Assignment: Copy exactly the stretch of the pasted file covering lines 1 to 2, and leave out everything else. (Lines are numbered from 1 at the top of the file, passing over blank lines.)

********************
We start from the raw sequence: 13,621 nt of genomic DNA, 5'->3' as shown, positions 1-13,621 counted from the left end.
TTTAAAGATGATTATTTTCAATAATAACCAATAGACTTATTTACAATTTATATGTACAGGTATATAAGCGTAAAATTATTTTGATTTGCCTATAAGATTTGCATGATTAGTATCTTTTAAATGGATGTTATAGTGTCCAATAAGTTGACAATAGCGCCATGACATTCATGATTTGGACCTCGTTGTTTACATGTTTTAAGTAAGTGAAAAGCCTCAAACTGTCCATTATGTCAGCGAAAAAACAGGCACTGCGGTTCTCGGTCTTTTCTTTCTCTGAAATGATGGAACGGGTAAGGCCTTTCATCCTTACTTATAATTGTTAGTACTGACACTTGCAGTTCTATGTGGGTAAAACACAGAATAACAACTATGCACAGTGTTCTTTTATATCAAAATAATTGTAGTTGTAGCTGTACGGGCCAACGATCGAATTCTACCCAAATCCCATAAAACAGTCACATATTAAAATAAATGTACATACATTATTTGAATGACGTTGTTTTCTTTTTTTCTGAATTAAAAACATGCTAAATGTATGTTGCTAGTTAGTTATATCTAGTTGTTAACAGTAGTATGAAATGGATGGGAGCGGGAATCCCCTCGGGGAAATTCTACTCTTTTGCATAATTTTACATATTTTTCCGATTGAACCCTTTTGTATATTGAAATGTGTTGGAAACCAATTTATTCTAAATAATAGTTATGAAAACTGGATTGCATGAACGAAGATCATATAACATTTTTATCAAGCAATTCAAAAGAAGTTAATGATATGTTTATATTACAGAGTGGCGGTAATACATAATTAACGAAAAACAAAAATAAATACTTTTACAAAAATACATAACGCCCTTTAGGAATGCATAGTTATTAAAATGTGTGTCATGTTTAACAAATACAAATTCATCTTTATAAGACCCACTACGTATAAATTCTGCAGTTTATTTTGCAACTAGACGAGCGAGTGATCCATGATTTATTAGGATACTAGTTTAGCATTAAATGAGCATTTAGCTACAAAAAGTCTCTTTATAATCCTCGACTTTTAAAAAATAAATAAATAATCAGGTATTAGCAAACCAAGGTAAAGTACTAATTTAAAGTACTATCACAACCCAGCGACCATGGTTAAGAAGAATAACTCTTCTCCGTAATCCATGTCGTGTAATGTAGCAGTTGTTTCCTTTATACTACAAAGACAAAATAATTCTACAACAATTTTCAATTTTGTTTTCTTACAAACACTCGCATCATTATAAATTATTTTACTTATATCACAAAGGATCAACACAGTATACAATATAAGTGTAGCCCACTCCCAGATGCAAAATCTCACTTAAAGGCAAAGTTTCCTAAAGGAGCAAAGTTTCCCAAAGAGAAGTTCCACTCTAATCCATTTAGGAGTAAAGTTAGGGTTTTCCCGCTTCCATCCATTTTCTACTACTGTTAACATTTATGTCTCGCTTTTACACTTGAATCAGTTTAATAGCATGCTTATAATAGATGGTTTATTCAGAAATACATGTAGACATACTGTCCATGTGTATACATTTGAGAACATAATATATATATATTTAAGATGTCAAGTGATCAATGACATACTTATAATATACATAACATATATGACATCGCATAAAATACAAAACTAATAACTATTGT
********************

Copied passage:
We start from the raw sequence: 13,621 nt of genomic DNA, 5'->3' as shown, positions 1-13,621 counted from the left end.
TTTAAAGATGATTATTTTCAATAATAACCAATAGACTTATTTACAATTTATATGTACAGGTATATAAGCGTAAAATTATTTTGATTTGCCTATAAGATTTGCATGATTAGTATCTTTTAAATGGATGTTATAGTGTCCAATAAGTTGACAATAGCGCCATGACATTCATGATTTGGACCTCGTTGTTTACATGTTTTAAGTAAGTGAAAAGCCTCAAACTGTCCATTATGTCAGCGAAAAAACAGGCACTGCGGTTCTCGGTCTTTTCTTTCTCTGAAATGATGGAACGGGTAAGGCCTTTCATCCTTACTTATAATTGTTAGTACTGACACTTGCAGTTCTATGTGGGTAAAACACAGAATAACAACTATGCACAGTGTTCTTTTATATCAAAATAATTGTAGTTGTAGCTGTACGGGCCAACGATCGAATTCTACCCAAATCCCATAAAACAGTCACATATTAAAATAAATGTACATACATTATTTGAATGACGTTGTTTTCTTTTTTTCTGAATTAAAAACATGCTAAATGTATGTTGCTAGTTAGTTATATCTAGTTGTTAACAGTAGTATGAAATGGATGGGAGCGGGAATCCCCTCGGGGAAATTCTACTCTTTTGCATAATTTTACATATTTTTCCGATTGAACCCTTTTGTATATTGAAATGTGTTGGAAACCAATTTATTCTAAATAATAGTTATGAAAACTGGATTGCATGAACGAAGATCATATAACATTTTTATCAAGCAATTCAAAAGAAGTTAATGATATGTTTATATTACAGAGTGGCGGTAATACATAATTAACGAAAAACAAAAATAAATACTTTTACAAAAATACATAACGCCCTTTAGGAATGCATAGTTATTAAAATGTGTGTCATGTTTAACAAATACAAATTCATCTTTATAAGACCCACTACGTATAAATTCTGCAGTTTATTTTGCAACTAGACGAGCGAGTGATCCATGATTTATTAGGATACTAGTTTAGCATTAAATGAGCATTTAGCTACAAAAAGTCTCTTTATAATCCTCGACTTTTAAAAAATAAATAAATAATCAGGTATTAGCAAACCAAGGTAAAGTACTAATTTAAAGTACTATCACAACCCAGCGACCATGGTTAAGAAGAATAACTCTTCTCCGTAATCCATGTCGTGTAATGTAGCAGTTGTTTCCTTTATACTACAAAGACAAAATAATTCTACAACAATTTTCAATTTTGTTTTCTTACAAACACTCGCATCATTATAAATTATTTTACTTATATCACAAAGGATCAACACAGTATACAATATAAGTGTAGCCCACTCCCAGATGCAAAATCTCACTTAAAGGCAAAGTTTCCTAAAGGAGCAAAGTTTCCCAAAGAGAAGTTCCACTCTAATCCATTTAGGAGTAAAGTTAGGGTTTTCCCGCTTCCATCCATTTTCTACTACTGTTAACATTTATGTCTCGCTTTTACACTTGAATCAGTTTAATAGCATGCTTATAATAGATGGTTTATTCAGAAATACATGTAGACATACTGTCCATGTGTATACATTTGAGAACATAATATATATATATTTAAGATGTCAAGTGATCAATGACATACTTATAATATACATAACATATATGACATCGCATAAAATACAAAACTAATAACTATTGT